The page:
(based on new research and demonstration projects), develop consistent messages about oral health, and to monitor oral health outcomes related to the efforts of HHS. Overall, the committee envisions that this meeting be an opportunity to report on both short-term and intermediate goals (as set by the individual agencies, as discussed in Recommendation 1) and progress on Healthy People 2020 goals and objectives (the overall mission of the NOHI). In addition, HHS needs to develop a mechanism to get public feedback on the programs they are responsible for, ensuring that consumers have a meaningful voice. The committee could not recommend the exact interval of this meeting, recognizing both the time needed for the start-up of new projects as well as the time needed to collect and evaluate new data. The committee also does not intend for this recommendation to preclude additional meetings that HHS might hold internally without a public presence.
In her presentation to this committee, Dr. Mary Wakefield, Administrator of HRSA, responded to questions from this committee regarding the types of recommendations that might be most valuable for HHS. She recognized that a balance of specificity and generality would be needed but that the recommendations should be “actionable”—that is, recommendations that could be acted upon immediately but might have several methods of implementation and thereby give flexibility. This committee asserts that the framework and details of the previously outlined recommendations does just this. The committee recognizes that many of the recommendations made are not necessarily “new.” However, as the title of this report suggests, the challenges and strategies illuminated by Oral Health in America represent and remain the areas that have the strongest evidence for effecting the needed changes.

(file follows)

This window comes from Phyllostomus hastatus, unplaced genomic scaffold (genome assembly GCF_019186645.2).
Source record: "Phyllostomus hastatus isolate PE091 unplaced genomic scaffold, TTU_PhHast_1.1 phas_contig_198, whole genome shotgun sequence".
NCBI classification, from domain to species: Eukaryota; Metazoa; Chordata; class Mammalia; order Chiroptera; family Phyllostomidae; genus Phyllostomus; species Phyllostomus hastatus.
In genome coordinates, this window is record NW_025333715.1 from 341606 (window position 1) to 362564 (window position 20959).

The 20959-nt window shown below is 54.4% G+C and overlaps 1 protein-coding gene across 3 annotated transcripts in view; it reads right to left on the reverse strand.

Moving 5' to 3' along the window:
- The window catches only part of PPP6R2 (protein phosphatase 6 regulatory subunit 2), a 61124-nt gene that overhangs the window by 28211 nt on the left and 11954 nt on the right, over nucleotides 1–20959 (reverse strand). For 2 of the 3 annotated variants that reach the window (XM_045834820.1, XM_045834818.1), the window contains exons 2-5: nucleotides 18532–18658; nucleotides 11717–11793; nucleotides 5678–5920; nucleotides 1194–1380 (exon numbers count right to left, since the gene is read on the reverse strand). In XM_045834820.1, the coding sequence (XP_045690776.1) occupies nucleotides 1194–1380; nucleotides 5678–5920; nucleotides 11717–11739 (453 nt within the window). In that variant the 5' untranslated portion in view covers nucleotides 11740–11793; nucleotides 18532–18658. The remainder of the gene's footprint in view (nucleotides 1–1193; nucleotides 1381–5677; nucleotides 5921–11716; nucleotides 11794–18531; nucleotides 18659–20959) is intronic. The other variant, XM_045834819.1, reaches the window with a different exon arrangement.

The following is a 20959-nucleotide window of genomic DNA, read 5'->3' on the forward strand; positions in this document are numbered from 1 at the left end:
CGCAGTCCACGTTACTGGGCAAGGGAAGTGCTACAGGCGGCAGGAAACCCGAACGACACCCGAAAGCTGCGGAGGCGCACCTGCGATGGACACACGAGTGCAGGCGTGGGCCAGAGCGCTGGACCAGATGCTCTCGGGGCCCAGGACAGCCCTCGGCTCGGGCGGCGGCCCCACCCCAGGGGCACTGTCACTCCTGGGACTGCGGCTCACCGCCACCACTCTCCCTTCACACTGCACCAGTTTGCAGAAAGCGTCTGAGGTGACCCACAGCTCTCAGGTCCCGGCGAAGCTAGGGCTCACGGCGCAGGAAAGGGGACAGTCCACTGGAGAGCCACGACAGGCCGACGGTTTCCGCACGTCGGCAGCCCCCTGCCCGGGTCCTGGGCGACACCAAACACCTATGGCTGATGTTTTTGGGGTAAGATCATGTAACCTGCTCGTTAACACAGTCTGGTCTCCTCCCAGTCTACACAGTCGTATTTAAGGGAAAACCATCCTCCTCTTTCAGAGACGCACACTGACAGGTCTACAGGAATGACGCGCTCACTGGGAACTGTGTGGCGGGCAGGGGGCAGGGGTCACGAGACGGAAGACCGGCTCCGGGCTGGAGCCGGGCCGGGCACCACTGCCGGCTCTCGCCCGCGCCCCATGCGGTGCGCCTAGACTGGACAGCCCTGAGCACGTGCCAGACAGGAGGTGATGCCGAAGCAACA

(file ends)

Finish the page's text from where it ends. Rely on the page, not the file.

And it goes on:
As this committee looks to the future of HHS’ involvement in oral health, questions arise regarding both the long-term viability of maintaining oral health as a priority issue and the likelihood of the recommendations of this report coming to fruition. In this vein, the committee has identified three key areas that are needed for future success: strong leadership, sustained interest, and the involvement of multiple stakeholders.
The Importance of Leadership
The foundation of the OHI 2010 provides many indications that leadership for oral health is currently strong. The OHI 2010 is broader than many previous efforts in that it involves many more HHS agencies and programs at multiple levels, which may result in more buy-in departmentally.